Democratic Majority Reinstates Gun Ban In New Hampshire House Chamber
The New Hampshire House of Representatives is now a gun-free zone.
The new Democratic majority led an effort Wednesday to ban deadly weapons from the House chamber - the largest public space at the State House - and in surrounding rooms. The vote was 220 to 163, marking one of the first pieces of official business this session.
The rules on carrying guns in the House chamber have flip-flopped over the past few years, depending on which party is in charge. Up until 2011, guns were banned for decades from the House chamber.
Most of the opposition to the rule change came from Republican members. About 50 2nd Amendment advocates showed up for a rally outside the State House Wednesday morning. Attendees shivered through brief speeches and shouted out the words of the 2nd Amendment.
Inside the chambers, many Republican reps testified about death threats they’ve received and said that if they can’t carry on the House floor, they won’t be able to protect themselves or visitors to the statehouse.
Some, like freshman Rep. David Love of Derry, said they were concerned for the safety of the thousands of fourth graders who come through the State House.
“If you take a look around you, and please take a look up in the gallery, and just imagine some madman or mad woman got up in there,” Love said, referring to the seating area that looks down on the 400 plus seat House floor.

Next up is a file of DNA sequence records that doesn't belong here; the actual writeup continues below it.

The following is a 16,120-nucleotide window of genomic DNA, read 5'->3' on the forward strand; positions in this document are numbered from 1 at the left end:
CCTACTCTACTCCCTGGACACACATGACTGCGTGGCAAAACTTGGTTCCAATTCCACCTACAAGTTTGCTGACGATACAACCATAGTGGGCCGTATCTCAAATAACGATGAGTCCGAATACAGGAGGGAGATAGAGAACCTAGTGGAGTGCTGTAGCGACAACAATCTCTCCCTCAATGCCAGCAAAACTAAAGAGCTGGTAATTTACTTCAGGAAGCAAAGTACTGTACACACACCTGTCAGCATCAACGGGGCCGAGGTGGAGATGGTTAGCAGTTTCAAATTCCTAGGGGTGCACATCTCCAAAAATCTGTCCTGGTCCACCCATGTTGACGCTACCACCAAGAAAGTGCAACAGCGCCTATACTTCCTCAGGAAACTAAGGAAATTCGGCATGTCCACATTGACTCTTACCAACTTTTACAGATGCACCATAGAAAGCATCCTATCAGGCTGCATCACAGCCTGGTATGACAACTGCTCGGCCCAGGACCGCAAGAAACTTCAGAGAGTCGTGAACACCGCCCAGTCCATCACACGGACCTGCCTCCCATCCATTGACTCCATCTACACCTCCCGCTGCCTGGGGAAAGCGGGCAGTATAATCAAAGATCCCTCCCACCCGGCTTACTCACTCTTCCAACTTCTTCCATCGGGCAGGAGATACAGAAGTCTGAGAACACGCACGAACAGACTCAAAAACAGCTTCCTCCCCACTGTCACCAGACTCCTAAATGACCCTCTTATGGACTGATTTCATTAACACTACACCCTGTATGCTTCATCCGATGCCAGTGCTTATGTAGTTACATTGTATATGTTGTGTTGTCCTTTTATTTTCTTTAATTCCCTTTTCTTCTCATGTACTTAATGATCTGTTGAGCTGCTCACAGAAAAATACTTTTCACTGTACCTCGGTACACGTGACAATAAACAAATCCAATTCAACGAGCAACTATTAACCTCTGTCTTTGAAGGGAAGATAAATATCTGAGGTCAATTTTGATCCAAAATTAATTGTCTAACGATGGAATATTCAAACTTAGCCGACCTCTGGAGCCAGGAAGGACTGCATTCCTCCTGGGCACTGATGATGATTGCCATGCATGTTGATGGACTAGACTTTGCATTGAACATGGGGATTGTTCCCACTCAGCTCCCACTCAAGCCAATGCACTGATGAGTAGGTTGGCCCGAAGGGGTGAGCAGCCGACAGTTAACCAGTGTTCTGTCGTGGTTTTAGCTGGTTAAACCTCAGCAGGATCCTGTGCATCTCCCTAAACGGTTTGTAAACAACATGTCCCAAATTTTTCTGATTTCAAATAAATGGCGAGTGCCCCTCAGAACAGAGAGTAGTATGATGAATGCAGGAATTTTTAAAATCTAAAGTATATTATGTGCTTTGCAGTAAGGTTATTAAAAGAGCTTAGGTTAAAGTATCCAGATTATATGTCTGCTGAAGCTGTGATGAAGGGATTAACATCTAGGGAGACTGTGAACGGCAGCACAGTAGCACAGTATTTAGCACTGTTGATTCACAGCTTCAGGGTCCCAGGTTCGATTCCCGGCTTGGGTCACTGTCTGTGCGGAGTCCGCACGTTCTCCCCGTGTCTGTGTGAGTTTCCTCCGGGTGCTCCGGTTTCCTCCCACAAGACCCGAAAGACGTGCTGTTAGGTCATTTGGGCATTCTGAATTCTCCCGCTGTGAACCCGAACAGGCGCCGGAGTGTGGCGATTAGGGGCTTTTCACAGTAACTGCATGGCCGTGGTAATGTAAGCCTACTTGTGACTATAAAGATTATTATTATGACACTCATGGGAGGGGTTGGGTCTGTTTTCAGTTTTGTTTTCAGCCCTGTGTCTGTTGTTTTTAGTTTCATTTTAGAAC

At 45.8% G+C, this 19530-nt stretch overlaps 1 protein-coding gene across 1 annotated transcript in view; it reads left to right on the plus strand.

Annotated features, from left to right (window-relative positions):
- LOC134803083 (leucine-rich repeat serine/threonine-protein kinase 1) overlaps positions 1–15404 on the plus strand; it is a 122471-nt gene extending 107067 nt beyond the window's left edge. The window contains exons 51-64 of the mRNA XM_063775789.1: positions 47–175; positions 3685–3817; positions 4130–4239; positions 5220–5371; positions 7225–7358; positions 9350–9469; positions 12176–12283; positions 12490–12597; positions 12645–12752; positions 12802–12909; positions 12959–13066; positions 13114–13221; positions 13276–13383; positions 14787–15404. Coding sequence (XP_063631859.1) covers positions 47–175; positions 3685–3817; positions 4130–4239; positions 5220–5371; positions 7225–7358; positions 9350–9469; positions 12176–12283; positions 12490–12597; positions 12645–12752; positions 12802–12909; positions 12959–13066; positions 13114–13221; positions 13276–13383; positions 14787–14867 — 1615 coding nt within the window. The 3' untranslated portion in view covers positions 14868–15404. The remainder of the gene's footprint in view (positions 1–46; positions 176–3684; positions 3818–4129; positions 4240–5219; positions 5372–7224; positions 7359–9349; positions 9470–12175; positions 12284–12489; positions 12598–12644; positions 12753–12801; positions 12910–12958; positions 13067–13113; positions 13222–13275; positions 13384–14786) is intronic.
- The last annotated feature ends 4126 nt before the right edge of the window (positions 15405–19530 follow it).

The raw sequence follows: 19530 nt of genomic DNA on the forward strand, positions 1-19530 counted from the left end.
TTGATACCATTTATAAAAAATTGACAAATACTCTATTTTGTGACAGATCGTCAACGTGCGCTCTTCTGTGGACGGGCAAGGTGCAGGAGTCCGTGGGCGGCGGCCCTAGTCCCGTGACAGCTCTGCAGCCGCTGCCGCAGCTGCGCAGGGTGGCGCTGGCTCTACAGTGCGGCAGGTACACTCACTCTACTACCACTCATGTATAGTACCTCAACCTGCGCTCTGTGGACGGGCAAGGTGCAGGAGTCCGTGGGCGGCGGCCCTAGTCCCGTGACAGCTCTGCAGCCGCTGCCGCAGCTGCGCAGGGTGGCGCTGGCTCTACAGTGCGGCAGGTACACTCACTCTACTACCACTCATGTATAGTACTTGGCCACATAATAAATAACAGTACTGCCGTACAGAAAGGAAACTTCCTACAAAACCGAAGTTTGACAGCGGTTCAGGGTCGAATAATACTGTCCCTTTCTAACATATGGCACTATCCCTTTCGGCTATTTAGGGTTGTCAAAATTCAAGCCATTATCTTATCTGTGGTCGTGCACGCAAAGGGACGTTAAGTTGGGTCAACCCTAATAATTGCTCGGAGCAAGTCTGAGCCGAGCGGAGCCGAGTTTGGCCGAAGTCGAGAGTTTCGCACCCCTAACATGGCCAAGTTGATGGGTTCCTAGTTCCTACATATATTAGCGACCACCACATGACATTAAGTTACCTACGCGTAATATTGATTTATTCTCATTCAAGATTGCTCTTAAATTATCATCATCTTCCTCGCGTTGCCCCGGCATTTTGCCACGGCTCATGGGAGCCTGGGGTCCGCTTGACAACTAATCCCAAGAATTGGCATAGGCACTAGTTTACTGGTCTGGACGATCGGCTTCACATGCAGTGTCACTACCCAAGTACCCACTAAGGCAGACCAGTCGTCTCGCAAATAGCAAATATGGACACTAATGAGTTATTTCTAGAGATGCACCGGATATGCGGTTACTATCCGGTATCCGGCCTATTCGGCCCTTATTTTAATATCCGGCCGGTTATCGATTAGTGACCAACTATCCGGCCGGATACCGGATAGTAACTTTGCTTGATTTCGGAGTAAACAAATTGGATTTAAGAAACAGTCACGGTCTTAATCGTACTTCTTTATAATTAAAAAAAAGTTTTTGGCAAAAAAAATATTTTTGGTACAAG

“The children that were mentioned, they’d be gone, most of us - there’d be a bloodbath. The blood would be knee-deep here.”
Democrats said they shared that same fear, but advocated for the opposite action.
Majority leader Rep. Douglas Ley of Jaffrey said there have been too many incidents of mishandled or dropped firearms in the State House.
“This is an issue of gun safety and public safety. We don’t want to wait until there is a problem because if we do that, then we’re waiting until there is a tragedy,” Ley said.
After a brief grace period, lawmakers will be able to stash their guns in lock boxes outside of House chambers. Republicans tried pushing amendments that would get the lock boxes closer to chambers - Rep. Al Baldasaro of Londonderry had also tried to table the rule change altogether - but the Democratic majority held strong.
Many Republicans lined up after the vote to submit letters of protest for the record.